Mammoth Hot Springs - Yellowstone National Park, USA

This mountain of sulfur was created from some of the larger hot springs, and the sulfur has actually killed the nature that is around that area.  Small grasses are able to survive, but trees that once stood with green leaves and branches are now just dead sticks that are being held up by the hardened sulfur around the trunks.

Sulfur Tree Forest - Yellowstone National Park, USA

It's actually a really interesting thing to see, and makes the hot springs just seem a little more ominous.  Over time, as long as these trees stay standing, they will likely petrify because of the acids and the minerals in the water.  It will take millions of years for this to occur, however, so unless technology really advances in the next fifty years or so, we will never live to see it happen.  

Trees at Mammoth Hot Springs - Yellowstone National Park, USA

After spending the morning and early afternoon at Mammoth Hot Springs, we started our trek back to the hotel, stopping on our way to see the Petrified Tree.  This tree is over 40 million years old, and at one point there were three of them this size that were all situated next to each other on this hillside of Specimen Ridge.  The other two trees were more accessible than this one, and tourists were picking them apart, taking pieces of the petrified wood as souvenirs.  This led to the park association fencing in the last remaining tree to preserve it.  It was a beautiful landmark, but it was difficult to get a good view of it, as you can kind of tell from the picture below - it's situated on the side of a ridge, and there is a small walkway that allows you to see it, although it is a little further up the hill, making for difficult photo taking.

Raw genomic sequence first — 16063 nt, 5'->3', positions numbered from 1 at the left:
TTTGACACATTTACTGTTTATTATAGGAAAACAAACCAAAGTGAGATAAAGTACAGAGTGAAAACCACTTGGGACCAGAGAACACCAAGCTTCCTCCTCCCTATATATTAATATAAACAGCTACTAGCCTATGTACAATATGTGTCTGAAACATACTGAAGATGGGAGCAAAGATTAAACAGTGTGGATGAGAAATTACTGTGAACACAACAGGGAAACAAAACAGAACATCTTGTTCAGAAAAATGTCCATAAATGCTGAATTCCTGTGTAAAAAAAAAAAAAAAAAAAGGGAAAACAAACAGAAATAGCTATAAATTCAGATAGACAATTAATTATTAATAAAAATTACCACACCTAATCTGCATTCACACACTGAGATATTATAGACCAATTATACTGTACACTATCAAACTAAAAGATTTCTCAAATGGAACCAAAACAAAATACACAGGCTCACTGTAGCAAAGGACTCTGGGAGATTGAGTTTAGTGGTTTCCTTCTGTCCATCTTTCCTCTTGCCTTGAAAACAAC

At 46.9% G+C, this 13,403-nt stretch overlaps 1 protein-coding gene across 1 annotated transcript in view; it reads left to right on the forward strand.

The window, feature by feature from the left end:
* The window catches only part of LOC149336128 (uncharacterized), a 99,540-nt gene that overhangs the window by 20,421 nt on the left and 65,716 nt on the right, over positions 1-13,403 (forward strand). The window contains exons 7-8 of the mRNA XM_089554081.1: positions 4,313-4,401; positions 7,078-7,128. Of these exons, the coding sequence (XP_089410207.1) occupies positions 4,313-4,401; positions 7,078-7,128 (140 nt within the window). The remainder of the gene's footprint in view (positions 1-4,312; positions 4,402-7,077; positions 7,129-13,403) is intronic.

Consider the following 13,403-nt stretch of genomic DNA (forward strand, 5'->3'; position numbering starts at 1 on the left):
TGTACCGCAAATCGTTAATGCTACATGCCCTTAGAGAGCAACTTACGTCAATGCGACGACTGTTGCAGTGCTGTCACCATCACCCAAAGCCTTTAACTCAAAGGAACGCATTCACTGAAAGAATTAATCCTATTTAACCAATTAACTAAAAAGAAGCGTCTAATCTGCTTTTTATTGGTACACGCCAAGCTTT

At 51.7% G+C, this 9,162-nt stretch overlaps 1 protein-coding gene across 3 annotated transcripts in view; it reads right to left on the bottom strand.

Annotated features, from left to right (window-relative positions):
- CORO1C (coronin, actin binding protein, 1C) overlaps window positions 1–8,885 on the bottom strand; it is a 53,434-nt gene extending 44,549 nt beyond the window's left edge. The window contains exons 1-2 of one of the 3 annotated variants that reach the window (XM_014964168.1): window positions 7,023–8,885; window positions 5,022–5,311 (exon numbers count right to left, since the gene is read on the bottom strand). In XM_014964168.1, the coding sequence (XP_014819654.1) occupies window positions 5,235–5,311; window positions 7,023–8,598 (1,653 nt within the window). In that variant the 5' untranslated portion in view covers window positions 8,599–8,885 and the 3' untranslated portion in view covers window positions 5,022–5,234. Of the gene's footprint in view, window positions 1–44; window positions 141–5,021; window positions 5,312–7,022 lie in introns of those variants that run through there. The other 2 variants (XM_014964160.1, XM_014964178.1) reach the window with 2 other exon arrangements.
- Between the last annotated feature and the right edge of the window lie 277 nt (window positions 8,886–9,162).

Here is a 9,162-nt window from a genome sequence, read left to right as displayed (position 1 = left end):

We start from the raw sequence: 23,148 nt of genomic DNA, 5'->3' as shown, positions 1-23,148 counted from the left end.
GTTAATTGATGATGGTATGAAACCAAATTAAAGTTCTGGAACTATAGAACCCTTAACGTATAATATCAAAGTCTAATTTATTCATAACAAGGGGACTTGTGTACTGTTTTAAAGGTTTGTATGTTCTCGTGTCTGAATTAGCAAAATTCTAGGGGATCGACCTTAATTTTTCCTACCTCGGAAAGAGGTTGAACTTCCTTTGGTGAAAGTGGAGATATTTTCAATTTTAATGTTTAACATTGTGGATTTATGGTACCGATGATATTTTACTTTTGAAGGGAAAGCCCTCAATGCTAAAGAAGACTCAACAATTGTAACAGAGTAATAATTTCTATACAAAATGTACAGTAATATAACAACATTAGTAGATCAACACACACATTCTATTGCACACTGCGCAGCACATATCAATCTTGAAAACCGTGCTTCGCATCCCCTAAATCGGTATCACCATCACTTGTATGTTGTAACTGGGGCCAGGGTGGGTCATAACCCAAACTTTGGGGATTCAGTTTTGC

Petrified Tree - Yellowstone National Park, USA

We hit some road construction on the way back to the hotel, which ended up delaying us slightly for our dinner reservation, and we didn't get much of a chance to do some hiking.  Instead, we got cleaned up and had dinner, just in time to watch the gorgeous sunset over Lake Yellowstone.  

Sunset over Lake Yellowstone - Yellowstone National Park, USA

It was the perfect ending to a great day in the park, and our last night there as well, but the recaps of Yellowstone aren't over yet.  In fact, stay tuned for two more posts about Yellowstone, one of which is my absolute favorite part of the park, and then we travel to Jackson Hole, Wyoming and the Grand Tetons for a few days.  

4 comments:

Melissa Hillas said...

Love it out west! Haven't been to Yellowstone yet..now I can't wait!

@jackiehennesse1 said...

I have never been to Yellow Stone, but it looks amazing. Magical, really. I'm bookmarking this article because I love everything you saw!

Michelle Martinka said...

Your pictures, once again, ignite my desire to travel!

Jane - MomGenerations.com said...

It really is so amazing, the beauty our country holds. I'd love to visit Yellowstone someday!